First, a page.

When life comes at us head-on, how we react can make all the difference moving forward. For example, when someone cuts us off in traffic, we have one of two options: We can shrug our shoulders, pray for that person, and go about our day in peace, or we can become angered only to adopt the same poor driving habits to cut that person or someone else off in traffic. The latter option can lead to dire consequences such as causing an accident or, even worse, an accident with fatalities.
In the book of Acts, the author records a time when Paul and Silas were imprisoned, and around midnight, they were praying and singing hymns of praise to God while the other prisoners listened. An earthquake coincided and caused all the cell doors to open and the prisoner’s chains to unfasten. When the jailor realized the doors were open, he was sure the prisoners had escaped, so he took out his sword to commit suicide. However, Paul cried out, saying, “Do not harm yourself, for we are all here!” When the jailor saw that all the prisoners were still there, he fell to his knees and asked, “Sirs, What must I do the be saved?” (Acts 16:22-30)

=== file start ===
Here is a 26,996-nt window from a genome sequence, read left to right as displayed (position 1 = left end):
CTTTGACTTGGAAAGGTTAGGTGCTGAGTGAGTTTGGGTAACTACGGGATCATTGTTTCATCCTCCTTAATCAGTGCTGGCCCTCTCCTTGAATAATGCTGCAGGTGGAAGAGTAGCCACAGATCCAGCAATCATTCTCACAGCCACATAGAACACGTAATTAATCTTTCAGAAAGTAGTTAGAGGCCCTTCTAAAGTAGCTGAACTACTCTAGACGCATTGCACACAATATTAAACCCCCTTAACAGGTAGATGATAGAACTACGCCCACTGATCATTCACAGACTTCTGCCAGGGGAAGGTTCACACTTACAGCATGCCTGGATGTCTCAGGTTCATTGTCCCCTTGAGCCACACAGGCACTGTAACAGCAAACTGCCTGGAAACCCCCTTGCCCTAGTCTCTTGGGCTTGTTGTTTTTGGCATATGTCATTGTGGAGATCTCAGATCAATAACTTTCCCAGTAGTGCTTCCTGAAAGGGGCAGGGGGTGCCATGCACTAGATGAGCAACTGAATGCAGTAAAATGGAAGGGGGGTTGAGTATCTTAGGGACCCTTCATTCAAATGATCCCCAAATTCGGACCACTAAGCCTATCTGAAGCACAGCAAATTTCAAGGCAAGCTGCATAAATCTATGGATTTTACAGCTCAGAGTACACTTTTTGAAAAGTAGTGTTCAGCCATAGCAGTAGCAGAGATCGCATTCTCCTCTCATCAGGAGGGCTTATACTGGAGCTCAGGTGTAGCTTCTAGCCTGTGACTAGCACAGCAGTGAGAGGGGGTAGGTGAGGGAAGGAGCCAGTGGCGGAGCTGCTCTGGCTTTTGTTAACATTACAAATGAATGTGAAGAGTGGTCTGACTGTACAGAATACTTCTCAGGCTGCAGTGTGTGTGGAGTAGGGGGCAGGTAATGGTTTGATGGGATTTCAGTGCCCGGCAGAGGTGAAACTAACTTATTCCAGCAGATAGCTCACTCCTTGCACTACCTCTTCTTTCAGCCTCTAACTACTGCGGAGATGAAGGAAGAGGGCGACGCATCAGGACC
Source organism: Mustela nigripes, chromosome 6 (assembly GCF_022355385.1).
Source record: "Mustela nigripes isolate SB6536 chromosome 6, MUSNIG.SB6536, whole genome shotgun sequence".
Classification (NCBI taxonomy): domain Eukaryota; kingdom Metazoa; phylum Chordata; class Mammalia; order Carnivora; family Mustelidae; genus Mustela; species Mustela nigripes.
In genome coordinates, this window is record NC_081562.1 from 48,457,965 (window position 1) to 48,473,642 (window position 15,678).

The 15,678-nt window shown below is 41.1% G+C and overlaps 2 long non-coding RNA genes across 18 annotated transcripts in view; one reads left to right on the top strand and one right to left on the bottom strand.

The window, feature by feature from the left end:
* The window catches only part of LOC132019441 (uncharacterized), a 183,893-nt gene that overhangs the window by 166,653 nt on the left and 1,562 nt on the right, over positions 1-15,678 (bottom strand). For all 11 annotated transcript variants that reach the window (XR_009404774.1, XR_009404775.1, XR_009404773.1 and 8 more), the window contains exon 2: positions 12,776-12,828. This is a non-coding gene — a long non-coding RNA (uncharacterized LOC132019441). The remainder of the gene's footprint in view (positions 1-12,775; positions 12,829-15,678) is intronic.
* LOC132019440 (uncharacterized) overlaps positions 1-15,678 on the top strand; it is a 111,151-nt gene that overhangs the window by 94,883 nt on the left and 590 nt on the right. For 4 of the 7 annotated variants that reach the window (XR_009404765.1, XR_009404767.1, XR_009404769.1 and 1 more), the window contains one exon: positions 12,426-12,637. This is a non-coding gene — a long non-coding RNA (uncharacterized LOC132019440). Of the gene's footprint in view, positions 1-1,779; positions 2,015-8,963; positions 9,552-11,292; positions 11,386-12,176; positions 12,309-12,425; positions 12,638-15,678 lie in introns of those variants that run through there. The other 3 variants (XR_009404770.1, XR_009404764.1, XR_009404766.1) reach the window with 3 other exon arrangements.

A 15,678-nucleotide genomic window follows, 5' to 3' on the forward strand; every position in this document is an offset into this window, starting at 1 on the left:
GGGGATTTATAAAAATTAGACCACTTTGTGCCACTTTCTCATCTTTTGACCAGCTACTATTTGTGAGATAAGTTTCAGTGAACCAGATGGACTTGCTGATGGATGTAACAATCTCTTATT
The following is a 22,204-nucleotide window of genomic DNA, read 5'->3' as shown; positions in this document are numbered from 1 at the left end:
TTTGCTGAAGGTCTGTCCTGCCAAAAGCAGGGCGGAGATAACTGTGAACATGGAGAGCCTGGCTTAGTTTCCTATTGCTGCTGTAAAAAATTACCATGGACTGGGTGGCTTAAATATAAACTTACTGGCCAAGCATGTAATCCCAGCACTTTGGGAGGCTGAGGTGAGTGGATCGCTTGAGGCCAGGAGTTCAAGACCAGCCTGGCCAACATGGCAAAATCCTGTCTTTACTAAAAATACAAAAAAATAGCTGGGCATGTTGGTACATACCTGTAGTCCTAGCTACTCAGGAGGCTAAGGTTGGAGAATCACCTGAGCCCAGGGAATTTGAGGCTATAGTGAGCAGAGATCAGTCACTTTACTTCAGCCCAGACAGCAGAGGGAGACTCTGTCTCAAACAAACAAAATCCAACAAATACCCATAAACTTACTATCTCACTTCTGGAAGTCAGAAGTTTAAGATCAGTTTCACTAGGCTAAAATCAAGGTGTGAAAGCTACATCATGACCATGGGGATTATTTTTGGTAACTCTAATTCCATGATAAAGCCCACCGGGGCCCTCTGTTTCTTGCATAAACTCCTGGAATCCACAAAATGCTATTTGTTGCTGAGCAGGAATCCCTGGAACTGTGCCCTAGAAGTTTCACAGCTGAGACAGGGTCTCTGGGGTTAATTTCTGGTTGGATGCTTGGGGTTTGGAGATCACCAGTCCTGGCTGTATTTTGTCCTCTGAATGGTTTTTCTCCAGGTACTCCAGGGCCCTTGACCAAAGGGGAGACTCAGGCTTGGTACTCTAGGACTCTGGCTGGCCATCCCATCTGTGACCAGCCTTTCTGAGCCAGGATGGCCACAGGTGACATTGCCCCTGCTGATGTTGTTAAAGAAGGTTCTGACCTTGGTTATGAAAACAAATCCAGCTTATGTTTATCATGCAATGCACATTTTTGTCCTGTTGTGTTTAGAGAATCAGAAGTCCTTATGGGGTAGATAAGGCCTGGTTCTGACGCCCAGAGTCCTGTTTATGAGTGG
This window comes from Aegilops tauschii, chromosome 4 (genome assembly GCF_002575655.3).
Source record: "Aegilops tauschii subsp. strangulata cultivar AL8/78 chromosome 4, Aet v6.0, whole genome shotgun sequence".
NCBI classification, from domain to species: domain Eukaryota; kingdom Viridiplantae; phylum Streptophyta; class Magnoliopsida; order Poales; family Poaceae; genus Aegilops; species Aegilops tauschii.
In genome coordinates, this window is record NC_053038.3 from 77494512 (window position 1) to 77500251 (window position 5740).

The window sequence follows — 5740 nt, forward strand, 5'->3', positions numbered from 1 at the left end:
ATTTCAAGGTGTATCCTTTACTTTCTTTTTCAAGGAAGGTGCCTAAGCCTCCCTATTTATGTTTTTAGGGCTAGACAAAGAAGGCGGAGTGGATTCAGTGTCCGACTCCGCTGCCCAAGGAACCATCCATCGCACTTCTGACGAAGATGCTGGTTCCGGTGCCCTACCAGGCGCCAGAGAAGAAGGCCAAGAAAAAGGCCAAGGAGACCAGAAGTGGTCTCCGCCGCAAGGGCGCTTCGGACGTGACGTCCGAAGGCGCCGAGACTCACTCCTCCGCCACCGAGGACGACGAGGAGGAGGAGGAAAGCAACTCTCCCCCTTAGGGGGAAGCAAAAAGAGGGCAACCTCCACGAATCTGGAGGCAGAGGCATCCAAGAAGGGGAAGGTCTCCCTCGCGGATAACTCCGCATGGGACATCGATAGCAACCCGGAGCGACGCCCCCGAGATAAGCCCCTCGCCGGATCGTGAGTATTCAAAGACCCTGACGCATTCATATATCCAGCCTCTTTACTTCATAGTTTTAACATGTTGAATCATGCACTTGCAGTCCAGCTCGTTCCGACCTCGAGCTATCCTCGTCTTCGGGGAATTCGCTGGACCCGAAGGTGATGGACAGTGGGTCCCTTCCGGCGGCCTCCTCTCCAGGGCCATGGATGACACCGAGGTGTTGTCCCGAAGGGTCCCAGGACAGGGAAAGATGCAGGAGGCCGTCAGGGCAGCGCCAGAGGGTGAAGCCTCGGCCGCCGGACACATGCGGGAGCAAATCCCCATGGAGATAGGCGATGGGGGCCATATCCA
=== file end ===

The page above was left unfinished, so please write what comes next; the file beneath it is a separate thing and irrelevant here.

If Paul had acted in hast, to make his escape, and indeed the other prisoners would have followed, the result would have led to the jailor’s death. Instead, by faith, Paul remained, as did the others, and the result was not the loss of a man’s life, but the salvation of his soul. Whether we realize it or not, Christians are always under the world’s microscope, and how we react to situations in life can serve to draw people closer to Christ or push them away.
Therefore, when that person cuts us off in traffic, or the boss is uptight, or whatever, let us keep James’ words in mind. James wrote, “My beloved brethren. But everyone must be quick to hear, slow to speak, and slow to anger” (James 1:19).